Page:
Learn about the foundational concepts of GitHub actions.
Before getting into this, please go through the blog below to learn about the foundational concepts of GitHub actions.
Let’s learn about runners first.
Runners are the virtual servers that execute the jobs specified in the workflow. It can clone the repository, install the required software, and run the commands and other processes that can help continuous integration. There are two types of runners supported by GitHub actions
As the name implies, these runners are hosted and managed by GitHub in its virtual environment. It contains a set of tools, packages and configurations leveraged by GitHub actions. The VMs are available in Ubuntu Linux, Windows and macOS operating systems which can be utilized for testing the code in different environments. Also, maintenance and upgrades of the VMs are taken care by GitHub. The steps involved when a workflow is getting triggered are as follows,
GitHub-hosted runners comes with the below configuration:
For Windows and Linux virtual machines:
For macOS virtual machines:
As mentioned above, GitHub provides fixed configuration for the managed runners. Some of the workloads might require a more powerful configuration. This is where self-hosted runners are useful as they allow us to provision VMs with custom configuration. For example, we can use AWS EC2 c5.2xlarge for compute-intensive workloads and EC2 r5.4xlarge instances for workloads that process large data sets in memory.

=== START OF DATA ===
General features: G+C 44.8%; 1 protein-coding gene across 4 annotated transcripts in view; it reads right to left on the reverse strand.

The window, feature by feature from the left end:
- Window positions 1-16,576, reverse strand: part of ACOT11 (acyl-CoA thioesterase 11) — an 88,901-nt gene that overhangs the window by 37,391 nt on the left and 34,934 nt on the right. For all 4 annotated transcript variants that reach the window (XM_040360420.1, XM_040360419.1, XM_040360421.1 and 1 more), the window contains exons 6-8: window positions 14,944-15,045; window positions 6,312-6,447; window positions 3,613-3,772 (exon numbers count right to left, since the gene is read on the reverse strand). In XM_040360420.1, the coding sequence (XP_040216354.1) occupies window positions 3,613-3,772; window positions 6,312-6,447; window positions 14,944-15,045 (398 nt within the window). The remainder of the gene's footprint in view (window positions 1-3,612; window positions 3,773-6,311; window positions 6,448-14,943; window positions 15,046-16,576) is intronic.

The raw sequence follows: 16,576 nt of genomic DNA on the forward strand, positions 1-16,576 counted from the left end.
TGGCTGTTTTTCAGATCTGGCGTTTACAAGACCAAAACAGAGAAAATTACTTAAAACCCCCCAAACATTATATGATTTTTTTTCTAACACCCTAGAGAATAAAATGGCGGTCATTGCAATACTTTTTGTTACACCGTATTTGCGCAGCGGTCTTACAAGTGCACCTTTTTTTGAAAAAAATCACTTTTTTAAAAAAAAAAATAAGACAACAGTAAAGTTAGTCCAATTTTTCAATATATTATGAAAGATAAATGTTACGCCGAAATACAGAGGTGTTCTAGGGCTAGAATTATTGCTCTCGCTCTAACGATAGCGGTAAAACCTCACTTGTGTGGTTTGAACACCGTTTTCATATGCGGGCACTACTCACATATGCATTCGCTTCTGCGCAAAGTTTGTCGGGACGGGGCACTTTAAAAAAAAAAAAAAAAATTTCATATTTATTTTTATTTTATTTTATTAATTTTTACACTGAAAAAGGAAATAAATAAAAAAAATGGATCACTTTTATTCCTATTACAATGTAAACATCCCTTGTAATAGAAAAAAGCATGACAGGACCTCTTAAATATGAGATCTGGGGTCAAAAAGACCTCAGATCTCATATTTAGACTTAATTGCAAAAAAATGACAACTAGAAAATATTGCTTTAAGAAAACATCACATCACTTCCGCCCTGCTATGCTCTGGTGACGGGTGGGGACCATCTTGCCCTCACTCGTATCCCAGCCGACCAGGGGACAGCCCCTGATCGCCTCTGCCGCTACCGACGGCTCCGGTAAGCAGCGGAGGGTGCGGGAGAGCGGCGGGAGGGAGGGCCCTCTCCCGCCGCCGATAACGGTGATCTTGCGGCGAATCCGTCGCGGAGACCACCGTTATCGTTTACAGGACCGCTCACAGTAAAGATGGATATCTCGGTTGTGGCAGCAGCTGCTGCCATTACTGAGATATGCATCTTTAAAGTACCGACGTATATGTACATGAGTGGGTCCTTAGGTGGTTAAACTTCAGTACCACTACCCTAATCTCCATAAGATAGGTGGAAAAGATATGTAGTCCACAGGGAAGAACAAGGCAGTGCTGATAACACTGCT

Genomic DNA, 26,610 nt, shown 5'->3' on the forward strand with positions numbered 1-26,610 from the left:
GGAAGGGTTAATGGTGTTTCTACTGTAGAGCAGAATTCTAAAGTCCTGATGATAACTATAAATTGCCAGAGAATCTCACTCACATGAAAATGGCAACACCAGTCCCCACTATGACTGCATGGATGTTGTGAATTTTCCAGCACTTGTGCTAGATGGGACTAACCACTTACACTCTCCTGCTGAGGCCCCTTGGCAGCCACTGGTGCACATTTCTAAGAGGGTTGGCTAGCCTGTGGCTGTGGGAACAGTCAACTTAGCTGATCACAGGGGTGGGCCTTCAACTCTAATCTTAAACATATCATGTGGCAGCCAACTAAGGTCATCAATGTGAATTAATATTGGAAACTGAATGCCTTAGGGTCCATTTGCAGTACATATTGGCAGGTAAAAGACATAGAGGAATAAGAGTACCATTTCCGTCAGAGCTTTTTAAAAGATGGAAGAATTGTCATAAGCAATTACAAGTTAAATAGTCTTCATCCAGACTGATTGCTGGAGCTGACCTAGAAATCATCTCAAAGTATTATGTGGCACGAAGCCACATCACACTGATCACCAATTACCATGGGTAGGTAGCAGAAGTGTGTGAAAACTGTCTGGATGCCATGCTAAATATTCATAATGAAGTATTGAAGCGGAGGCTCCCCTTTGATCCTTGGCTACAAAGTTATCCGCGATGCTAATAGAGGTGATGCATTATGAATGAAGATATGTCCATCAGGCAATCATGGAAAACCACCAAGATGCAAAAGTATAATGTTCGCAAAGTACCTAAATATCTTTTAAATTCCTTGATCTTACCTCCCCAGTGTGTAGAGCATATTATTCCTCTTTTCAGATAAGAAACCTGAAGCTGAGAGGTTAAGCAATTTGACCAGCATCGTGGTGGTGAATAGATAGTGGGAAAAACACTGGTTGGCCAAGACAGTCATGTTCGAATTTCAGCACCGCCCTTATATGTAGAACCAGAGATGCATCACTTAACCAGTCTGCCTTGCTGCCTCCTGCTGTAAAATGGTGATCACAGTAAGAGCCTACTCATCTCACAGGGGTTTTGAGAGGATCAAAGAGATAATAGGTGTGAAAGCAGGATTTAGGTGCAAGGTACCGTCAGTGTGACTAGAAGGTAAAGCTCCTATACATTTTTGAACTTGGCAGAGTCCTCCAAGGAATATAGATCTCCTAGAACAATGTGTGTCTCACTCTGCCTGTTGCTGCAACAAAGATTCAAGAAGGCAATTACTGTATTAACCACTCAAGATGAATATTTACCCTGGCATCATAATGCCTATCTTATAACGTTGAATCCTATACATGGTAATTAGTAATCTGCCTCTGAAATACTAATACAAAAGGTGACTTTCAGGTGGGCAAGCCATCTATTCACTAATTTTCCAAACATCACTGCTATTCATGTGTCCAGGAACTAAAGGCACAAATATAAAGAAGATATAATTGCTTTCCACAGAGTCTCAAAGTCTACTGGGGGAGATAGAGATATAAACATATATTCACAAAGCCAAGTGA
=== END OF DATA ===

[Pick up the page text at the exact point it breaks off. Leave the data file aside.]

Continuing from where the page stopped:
If the workflow requires less power than GitHub-hosted runners, we can consider running cheaper instances on any cloud provider as a self-hosted runner. In this way, we can save cost.
Also, we can set up an EC2 runner in any subnet of our Virtual private cloud(VPC), which enables communication with any other private resources in the VPC. For example, the runner can access an RDS instance in a private subnet.
Please note that we are responsible for the cost and maintenance of the runners.
Enough theory, let’s play!
We recommend that you only use self-hosted runners with private repositories. This is because forks of your repository can potentially run dangerous code on your self-hosted runner machine by creating a pull request that executes the code in a workflow.
name: Node.js CI on: push: branches: [ "main" ] pull_request: branches: [ "main" ] jobs: build: runs-on: [self-hosted, linux, x64] steps: - uses: actions/checkout@v2 - uses: actions/setup-node@v2 with: node-version: '14.x' - run: npm install - run: npm test
Thanks for reading. Happy learning :)